Lonesome George, a giant tortoise believed to be the last of its subspecies (Chelonoidis nigra abingdoni), has died at what scientists on his home on the Galapagos Island of Pinta estimate to be the age of 100. First spotted by a Hungarian scientist conducting research on the island in 1972, George was found dead in his corral this week by Fausto Llerena, his keeper of forty years. With no known offspring and no surviving individuals of his subspecies documented, Lonesome George came to be regarded in recent years by the scientific community as the rarest creature in the world. For almost two decades, attempts were made to mate the giant tortoise–weighing in at 194 pounds–with females of a similar subspecies, but in the end these encounters proved bootless. After living for fifteen years with a female tortoise from nearby Wolf volcano, George did in fact mate, but the eggs were discovered to be infertile, so that George leaves this earth after some 100 years on it as the definitive end of his line.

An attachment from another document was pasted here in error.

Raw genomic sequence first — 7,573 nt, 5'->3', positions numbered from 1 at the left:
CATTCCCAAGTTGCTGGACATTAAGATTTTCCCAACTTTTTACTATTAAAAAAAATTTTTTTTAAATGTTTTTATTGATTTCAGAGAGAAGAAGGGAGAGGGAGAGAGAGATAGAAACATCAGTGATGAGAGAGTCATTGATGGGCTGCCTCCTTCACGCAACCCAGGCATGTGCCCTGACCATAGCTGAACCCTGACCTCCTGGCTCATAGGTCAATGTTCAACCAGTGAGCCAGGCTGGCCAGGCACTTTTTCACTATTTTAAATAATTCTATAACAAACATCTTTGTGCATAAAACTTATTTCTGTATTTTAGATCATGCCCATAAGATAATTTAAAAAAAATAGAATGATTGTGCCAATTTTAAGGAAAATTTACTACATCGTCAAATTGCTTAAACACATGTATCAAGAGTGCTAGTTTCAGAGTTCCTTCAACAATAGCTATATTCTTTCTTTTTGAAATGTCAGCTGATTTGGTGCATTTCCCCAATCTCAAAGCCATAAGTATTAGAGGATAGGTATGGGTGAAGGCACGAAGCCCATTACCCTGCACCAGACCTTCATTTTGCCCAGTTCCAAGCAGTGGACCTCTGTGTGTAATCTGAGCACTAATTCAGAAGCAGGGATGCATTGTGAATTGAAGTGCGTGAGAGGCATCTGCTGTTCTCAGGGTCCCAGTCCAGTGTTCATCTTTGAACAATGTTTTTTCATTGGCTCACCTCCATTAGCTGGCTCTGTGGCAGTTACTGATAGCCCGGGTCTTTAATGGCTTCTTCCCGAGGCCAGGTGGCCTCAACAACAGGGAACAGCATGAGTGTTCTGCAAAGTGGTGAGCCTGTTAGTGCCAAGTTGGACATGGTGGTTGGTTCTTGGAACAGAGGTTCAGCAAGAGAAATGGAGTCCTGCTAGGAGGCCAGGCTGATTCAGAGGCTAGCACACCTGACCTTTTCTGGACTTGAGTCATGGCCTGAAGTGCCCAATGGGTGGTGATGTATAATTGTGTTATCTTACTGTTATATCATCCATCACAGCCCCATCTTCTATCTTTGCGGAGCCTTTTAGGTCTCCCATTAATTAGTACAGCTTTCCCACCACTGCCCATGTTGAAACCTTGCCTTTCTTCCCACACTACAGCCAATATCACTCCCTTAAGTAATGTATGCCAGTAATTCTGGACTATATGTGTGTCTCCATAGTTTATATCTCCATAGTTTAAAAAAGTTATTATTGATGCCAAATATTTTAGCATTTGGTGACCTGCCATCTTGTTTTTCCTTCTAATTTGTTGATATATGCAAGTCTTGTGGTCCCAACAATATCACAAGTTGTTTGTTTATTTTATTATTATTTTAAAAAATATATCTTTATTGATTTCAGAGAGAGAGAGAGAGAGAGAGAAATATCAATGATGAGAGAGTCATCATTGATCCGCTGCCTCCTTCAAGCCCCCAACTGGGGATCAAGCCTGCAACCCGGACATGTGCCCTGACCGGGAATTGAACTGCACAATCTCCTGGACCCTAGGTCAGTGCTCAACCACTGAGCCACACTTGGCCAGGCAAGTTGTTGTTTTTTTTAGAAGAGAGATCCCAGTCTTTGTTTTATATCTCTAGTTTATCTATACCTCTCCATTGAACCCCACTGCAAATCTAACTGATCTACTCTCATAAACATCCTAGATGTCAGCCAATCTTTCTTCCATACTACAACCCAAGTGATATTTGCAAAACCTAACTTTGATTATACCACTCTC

Tortoises could once be found in abundance on the Galapagos islands, but since the late 19th century have been hunted by sailors and fishermen to the point of extinction. But tortoises are far from unique in this regard–over 99.9% of all species that have ever inhabited the earth are now extinct. In 2004, a conference of the International Union for Conservation of Nature declared that human-related activity such as logging, hunting, and climate change is finally depleting the number of species in the world faster than new ones can evolve–a fact of uncertain meaning for the world ecosystem but certainly of sad import for the imagination. It is strange to consider, in speaking of Lonesome George and evolution, that the variation in the appearance of tortoises from different islands in the Galapagos was one of the features that led the young Charles Darwin to develop his revolutionary theory. And with tortoises of Lonesome George’s species often living to 200 years of age, it is quite possible (if scientists are a little off in their estimation of his age) that George himself made the acquaintance of the famed British zoologist, whose ship the HMS Beagle made landfall on the islands in 1835. // Patrick Barrett